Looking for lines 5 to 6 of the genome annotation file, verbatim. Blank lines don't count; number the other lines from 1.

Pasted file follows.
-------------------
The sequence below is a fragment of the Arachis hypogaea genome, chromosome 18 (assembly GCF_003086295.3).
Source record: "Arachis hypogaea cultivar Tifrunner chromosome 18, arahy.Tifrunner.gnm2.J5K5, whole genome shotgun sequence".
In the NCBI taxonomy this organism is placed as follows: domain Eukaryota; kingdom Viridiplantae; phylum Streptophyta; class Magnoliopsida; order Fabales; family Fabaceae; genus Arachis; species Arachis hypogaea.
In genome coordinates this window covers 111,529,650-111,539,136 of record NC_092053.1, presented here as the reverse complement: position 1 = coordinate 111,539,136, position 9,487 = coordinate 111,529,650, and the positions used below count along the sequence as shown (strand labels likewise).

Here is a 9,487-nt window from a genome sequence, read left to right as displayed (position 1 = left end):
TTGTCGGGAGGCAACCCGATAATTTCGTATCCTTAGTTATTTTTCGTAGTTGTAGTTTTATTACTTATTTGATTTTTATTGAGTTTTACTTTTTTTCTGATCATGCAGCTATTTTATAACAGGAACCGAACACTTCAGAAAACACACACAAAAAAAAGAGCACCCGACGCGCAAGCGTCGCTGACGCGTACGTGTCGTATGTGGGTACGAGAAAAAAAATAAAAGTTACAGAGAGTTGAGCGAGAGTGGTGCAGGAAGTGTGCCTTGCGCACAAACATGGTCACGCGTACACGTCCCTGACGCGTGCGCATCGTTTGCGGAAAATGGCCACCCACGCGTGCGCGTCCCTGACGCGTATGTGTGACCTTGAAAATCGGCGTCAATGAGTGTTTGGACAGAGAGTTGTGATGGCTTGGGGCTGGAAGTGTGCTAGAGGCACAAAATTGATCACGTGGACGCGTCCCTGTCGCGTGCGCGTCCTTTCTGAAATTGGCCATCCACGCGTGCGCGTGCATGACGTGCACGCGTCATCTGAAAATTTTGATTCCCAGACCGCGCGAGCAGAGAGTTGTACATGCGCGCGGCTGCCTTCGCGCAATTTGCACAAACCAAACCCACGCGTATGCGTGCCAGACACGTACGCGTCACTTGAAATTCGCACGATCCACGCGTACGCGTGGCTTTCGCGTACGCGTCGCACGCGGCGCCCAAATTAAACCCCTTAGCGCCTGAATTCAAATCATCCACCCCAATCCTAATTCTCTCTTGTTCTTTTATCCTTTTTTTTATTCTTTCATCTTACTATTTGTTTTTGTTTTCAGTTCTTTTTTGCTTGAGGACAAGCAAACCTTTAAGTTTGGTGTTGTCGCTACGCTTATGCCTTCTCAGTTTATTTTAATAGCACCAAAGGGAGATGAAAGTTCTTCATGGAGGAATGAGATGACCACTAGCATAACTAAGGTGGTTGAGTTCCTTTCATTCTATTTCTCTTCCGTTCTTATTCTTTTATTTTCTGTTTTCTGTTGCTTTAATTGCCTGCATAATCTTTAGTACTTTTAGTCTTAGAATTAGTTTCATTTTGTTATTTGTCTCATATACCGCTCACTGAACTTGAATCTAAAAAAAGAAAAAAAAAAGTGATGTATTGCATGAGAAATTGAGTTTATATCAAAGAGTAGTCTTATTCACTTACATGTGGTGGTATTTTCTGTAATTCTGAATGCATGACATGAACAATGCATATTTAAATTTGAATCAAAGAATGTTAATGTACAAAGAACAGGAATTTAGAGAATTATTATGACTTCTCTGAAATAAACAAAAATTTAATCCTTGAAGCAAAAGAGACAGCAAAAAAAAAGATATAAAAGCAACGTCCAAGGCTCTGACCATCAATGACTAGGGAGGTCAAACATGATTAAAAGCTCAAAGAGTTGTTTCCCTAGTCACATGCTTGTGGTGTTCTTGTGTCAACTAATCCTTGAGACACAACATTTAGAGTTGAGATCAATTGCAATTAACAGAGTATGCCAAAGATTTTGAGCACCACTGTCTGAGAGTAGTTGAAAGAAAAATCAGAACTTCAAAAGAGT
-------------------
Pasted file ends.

Here is a 9,487-nt window from a genome sequence, read left to right as displayed (position 1 = left end):
TTGTCGGGAGGCAACCCGATAATTTCGTATCCTTAGTTATTTTTCGTAGTTGTAGTTTTATTACTTATTTGATTTTTATTGAGTTTTACTTTTTTTCTGATCATGCAGCTATTTTATAACAGGAACCGAACACTTCAGAAAACACACACAAAAAAAAGAGCACCCGACGCGCAAGCGTCGCTGACGCGTACGTGTCGTATGTGGGTACGAGAAAAAAAATAAAAGTTACAGAGAGTTGAGCGAGAGTGGTGCAGGAAGTGTGCCTTGCGCACAAACATGGTCACGCGTACACGTCCCTGACGCGTGCGCATCGTTTGCGGAAAATGGCCACCCACGCGTGCGCGTCCCTGACGCGTATGTGTGACCTTGAAAATCGGCGTCAATGAGTGTTTGGACAGAGAGTTGTGATGGCTTGGGGCTGGAAGTGTGCTAGAGGCACAAAATTGATCACGTGGACGCGTCCCTGTCGCGTGCGCGTCCTTTCTGAAATTGGCCATCCACGCGTGCGCGTGCATGACGTGCACGCGTCATCTGAAAATTTTGATTCCCAGACCGCGCGAGCAGAGAGTTGTACATGCGCGCGGCTGCCTTCGCGCAATTTGCACAAACCAAACCCACGCGTATGCGTGCCAGACACGTACGCGTCACTTGAAATTCGCACGATCCACGCGTACGCGTGGCTTTCGCGTACGCGTCGCACGCGGCGCCCAAATTAAACCCCTTAGCGCCTGAATTCAAATCATCCACCCCAATCCTAATTCTCTCTTGTTCTTTTATCCTTTTTTTTATTCTTTCATCTTACTATTTGTTTTTGTTTTCAGTTCTTTTTTGCTTGAGGACAAGCAAACCTTTAAGTTTGGTGTTGTCGCTACGCTTATGCCTTCTCAGTTTATTTTAATAGCACCAAAGGGAGATGAAAGTTCTTCATGGAGGAATGAGATGACCACTAGCATAACTAAGGTGGTTGAGTTCCTTTCATTCTATTTCTCTTCCGTTCTTATTCTTTTATTTTCTGTTTTCTGTTGCTTTAATTGCCTGCATAATCTTTAGTACTTTTAGTCTTAGAATTAGTTTCATTTTGTTATTTGTCTCATATACCGCTCACTGAACTTGAATCTAAAAAAAGAAAAAAAAAAGTGATGTATTGCATGAGAAATTGAGTTTATATCAAAGAGTAGTCTTATTCACTTACATGTGGTGGTATTTTCTGTAATTCTGAATGCATGACATGAACAATGCATATTTAAATTTGAATCAAAGAATGTTAATGTACAAAGAACAGGAATTTAGAGAATTATTATGACTTCTCTGAAATAAACAAAAATTTAATCCTTGAAGCAAAAGAGACAGCAAAAAAAAAGATATAAAAGCAACGTCCAAGGCTCTGACCATCAATGACTAGGGAGGTCAAACATGATTAAAAGCTCAAAGAGTTGTTTCCCTAGTCACATGCTTGTGGTGTTCTTGTGTCAACTAATCCTTGAGACACAACATTTAGAGTTGAGATCAATTGCAATTAACAGAGTATGCCAAAGATTTTGAGCACCACTGTCTGAGAGTAGTTGAAAGAAAAATCAGAACTTCAAAAGAGT